As Ian Abbott, product manager for pressure sensors, explains, “Through our Druck product line, we have been able to offer a resonant silicon product, the RPT Series, for some years. The new TERPS technology is the result of extensive research and development into the design and manufacture of silicon resonating pressure sensors both within GE and in collaboration with universities. The RPS 8000 and DPS 8000 sensors incorporate this technology and feature all the inherent features of resonant silicon, but with significantly greater capability in terms of pressure range (up to 70 bar), temperature range (-40°C to +85°C) and mechanical packaging. In addition, the bulk micromachining of the silicon, a technology we have migrated from our advanced sensors business, greatly improves product delivery dates.”
The new sensors operate in essentially the same way as an RPT sensor. The silicon structure is driven into resonance by the application of an electrostatic field and when pressure is applied to a diaphragm, the silicon resonator is stretched, changing the frequency, much like a guitar string. This change in frequency relates directly to the applied pressure. The RPS 8000 and the DPS 8000 sensors differ only in their respective outputs. The DPS 8000 incorporates an integral microprocessor and RS485/RS232 outputs to provide direct digital output. The RPS 8000 delivers a TTL frequency output and a mV temperature measurement from an integral temperature diode. These can be combined in a customer’s own digital equipment to provide a pressure reading. The RPS 8000 is ideal for OEMs and systems developers who wish to incorporate high accuracy, stable pressure measurement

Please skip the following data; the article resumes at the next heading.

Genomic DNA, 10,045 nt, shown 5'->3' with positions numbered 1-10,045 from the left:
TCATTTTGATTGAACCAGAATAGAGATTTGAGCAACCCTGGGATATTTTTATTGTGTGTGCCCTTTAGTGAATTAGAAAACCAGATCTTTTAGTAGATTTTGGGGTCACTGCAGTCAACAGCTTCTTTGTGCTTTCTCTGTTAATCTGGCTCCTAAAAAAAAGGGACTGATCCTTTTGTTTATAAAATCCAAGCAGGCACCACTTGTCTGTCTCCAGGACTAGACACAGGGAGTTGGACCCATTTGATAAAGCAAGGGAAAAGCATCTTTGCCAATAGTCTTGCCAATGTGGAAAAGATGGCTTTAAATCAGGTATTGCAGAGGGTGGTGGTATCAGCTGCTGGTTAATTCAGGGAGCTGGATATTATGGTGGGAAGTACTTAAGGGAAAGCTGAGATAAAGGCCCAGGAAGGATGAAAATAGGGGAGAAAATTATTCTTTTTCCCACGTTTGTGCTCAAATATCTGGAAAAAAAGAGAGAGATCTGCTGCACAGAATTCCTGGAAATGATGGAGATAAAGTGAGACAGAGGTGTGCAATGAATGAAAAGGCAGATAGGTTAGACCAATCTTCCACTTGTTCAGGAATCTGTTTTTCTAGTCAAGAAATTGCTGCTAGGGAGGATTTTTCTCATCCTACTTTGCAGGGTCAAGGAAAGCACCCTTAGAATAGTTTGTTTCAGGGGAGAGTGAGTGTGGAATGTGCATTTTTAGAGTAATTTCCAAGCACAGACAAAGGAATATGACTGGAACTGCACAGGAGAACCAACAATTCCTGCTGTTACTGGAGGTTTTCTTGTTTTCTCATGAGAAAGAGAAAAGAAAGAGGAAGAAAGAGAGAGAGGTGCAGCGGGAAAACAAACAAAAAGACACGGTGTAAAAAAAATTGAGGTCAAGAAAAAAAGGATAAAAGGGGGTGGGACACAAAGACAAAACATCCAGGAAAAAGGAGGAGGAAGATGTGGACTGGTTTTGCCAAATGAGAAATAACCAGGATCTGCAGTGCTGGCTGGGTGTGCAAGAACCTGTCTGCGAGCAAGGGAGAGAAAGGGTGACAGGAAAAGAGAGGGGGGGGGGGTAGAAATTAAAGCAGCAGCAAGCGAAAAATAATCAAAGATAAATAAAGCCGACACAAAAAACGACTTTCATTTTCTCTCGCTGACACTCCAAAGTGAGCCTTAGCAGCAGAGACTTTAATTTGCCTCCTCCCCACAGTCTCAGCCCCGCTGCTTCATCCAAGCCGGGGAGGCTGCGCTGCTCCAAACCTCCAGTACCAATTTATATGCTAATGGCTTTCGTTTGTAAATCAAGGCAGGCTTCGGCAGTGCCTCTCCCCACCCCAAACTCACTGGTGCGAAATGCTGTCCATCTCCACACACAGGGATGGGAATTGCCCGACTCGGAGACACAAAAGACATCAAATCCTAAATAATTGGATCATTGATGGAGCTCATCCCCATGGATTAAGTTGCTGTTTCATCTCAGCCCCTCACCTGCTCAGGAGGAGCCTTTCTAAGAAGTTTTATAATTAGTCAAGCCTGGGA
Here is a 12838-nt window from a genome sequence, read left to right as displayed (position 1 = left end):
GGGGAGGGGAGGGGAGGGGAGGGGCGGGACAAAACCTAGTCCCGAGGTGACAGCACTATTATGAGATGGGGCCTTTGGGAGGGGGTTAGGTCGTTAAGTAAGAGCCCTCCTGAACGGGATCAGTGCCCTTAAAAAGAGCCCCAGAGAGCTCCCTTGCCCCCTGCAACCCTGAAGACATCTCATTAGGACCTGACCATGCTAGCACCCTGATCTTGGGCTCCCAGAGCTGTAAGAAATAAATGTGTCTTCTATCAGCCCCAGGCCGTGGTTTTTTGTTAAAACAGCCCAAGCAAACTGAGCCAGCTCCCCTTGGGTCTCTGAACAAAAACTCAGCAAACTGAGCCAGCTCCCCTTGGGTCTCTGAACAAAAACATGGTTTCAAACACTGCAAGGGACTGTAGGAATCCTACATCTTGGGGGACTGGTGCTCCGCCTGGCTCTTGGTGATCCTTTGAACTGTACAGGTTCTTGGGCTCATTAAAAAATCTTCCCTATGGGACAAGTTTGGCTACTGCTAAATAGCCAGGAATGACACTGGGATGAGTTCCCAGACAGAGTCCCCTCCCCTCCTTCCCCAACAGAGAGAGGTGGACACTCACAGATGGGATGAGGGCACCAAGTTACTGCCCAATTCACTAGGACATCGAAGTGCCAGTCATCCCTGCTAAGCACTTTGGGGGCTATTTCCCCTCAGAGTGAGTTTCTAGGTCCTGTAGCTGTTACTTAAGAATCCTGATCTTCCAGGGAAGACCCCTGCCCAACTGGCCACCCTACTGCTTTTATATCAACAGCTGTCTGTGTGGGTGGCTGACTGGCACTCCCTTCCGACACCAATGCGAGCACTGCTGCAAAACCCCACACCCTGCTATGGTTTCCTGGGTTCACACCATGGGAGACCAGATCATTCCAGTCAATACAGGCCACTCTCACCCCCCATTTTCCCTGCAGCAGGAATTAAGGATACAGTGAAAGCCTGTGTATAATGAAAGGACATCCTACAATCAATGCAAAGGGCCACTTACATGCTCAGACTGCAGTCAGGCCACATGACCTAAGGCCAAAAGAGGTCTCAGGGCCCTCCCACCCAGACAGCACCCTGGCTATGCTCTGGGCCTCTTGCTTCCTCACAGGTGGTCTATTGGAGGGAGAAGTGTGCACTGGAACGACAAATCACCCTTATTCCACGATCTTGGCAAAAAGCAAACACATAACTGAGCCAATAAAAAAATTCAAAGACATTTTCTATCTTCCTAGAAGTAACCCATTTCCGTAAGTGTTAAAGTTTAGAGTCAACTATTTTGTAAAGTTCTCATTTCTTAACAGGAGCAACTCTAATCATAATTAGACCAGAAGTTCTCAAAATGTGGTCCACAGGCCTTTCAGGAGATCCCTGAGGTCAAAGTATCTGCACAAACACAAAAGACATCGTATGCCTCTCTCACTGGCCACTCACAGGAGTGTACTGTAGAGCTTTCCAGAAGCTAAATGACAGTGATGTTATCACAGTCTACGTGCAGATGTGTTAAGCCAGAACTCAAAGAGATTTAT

The TERPS technology employed by the new sensors uses three major manufacturing and packaging techniques. Deep reactive ion etching allows the creation of complex and arbitrary geometries within the resonating structure. This optimizes the design and performance of the resonator to make higher pressure and temperature ranges possible. The use of silicon fusion bonding allows for the machining of separate components of the sensor to be processed separately and then fused together retaining the properties of single crystal silicon. This provides greater flexibility in the design of the sensor element making higher pressure and temperature ranges possible. A new frequency detection method that provides a much stronger signal from the resonator has made it possible to package the sensor element in a way that can be mechanically isolated from the process media. This is a significant advancement for a sensor of this performance class over other high accuracy technologies that are typically limited to dry non-corrosive gases. In addition, associated electronics can be further from a TERPS sensor, which permits operation in higher temperature environments.